The Moving Curve: Episode 26

Hello and welcome to The Moving Curve. I’m Rukmini, a data journalist based in Chennai. Every night on this mini-cast, I consider one question around the novel coronavirus epidemic in India. Tonight, I’m looking at this one — why does the government think that India does not have an asymptomatic transmission problem?

Here are a few recent examples, and I’ve linked to all the studies I’m going to mention here:

Wu Zunyou, China’s chief epidemiologist, said in an official briefing in early April that asymptomatic cases accounted for 4.4 percent of the total confirmed patients only in China: https://www.nbcnews.com/news/world/new-chinese-data-asymptomatic-coronavirus-cases-could-help-world-response-n1173896

Two days ago, China released details about the 6764 of its cases who were asymptomatic, which found that a fifth of them developed symptoms later, meaning that about 4,400 did not develop any symptoms at all.: https://www.bloomberg.com/news/articles/2020-04-15/china-s-data-on-symptom-free-cases-reveals-most-never-get-sick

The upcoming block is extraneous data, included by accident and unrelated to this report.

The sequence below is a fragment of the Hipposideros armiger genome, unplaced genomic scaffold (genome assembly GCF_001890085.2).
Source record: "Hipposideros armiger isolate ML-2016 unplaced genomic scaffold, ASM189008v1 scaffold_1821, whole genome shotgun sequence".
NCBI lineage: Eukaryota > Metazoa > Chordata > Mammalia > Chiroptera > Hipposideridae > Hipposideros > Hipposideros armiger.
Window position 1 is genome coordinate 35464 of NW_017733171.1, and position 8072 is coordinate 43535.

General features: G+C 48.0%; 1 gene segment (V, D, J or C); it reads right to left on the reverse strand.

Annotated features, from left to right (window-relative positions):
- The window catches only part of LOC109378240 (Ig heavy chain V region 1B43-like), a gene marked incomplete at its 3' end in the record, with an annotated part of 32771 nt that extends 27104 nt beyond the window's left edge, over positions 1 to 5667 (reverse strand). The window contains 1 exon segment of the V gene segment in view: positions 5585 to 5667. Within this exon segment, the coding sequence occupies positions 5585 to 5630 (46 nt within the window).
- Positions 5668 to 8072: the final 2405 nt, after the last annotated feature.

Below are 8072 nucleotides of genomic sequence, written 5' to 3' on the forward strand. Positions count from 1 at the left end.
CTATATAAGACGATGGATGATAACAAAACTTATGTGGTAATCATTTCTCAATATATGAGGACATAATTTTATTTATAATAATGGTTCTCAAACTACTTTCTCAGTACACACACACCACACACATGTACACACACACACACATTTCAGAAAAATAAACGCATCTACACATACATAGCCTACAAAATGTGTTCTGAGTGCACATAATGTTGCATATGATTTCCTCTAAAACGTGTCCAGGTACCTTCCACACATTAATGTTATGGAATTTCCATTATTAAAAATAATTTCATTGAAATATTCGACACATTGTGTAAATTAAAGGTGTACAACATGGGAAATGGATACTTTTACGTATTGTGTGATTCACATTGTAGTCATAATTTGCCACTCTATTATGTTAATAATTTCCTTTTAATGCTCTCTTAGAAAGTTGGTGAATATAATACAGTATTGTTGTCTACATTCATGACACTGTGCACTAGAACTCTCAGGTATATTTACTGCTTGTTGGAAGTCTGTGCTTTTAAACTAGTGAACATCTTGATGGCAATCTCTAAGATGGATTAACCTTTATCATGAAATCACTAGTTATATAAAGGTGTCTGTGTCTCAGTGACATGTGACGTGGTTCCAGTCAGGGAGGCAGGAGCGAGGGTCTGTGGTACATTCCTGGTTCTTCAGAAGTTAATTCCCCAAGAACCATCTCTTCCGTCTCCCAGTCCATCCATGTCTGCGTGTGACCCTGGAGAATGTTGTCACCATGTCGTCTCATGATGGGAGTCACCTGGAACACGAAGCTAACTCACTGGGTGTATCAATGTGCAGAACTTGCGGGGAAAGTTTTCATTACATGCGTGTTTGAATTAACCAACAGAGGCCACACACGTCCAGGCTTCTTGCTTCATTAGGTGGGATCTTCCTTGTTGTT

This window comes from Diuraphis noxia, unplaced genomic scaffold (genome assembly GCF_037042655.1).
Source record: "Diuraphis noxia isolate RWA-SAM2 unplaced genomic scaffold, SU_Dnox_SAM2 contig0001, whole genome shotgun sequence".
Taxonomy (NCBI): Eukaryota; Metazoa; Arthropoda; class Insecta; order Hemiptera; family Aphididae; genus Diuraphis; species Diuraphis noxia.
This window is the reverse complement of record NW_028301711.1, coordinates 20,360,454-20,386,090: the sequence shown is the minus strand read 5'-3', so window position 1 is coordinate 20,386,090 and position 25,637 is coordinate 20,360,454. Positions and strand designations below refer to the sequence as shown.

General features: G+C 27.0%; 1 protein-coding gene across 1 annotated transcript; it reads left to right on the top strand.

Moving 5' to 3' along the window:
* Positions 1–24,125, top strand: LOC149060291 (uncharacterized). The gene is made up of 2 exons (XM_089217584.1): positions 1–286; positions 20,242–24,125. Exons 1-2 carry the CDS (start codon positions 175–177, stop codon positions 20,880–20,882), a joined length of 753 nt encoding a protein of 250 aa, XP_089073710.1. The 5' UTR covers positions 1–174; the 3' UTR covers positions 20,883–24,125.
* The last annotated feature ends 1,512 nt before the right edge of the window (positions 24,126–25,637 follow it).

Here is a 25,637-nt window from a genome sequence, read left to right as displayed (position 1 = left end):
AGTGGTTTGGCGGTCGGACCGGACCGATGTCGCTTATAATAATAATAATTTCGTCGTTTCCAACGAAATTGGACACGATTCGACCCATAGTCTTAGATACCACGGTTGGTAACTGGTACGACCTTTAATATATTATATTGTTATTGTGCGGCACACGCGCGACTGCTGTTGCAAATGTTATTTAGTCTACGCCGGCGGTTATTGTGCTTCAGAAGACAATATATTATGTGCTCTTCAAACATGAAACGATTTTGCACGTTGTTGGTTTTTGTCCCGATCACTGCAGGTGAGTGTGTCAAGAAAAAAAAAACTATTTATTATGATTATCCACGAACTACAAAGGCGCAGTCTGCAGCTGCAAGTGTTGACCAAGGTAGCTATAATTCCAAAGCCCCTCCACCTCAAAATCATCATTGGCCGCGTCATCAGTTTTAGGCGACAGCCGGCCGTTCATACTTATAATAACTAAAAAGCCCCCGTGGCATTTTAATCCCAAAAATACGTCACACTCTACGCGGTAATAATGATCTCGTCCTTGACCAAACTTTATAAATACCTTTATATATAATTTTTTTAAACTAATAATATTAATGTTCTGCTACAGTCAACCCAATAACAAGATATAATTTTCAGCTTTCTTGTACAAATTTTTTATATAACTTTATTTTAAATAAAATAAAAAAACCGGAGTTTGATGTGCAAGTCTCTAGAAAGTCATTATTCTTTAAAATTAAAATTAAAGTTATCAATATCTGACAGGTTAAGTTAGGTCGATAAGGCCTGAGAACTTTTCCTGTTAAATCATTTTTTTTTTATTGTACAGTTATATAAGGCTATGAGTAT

But even China recognises that it hasn’t found all asymptomatic confirmed cases yet; after lifting its lockdown, Wuhan tested 275,400 people from April 8 to April 15 and found 182 asymptomatic positive cases, equivalent to 6.6 asymptomatic cases for every 10,000 people: http://global.chinadaily.com.cn/a/202004/18/WS5e9a97bfa3105d50a3d17277.html

I’m actually someone who doesn’t think the government’s decisions on containing the virus have been wrong on the whole, and I haven’t found the press briefings as unhelpful as many of my colleagues have either. But this was a bad one. To move ahead with effective strategies, our top authorities have to be reading the evidence better, or we’ll really be in trouble.

Thank you for listening. this episode was edited by Anand Krishnamoorthi. Tomorrow — a new question.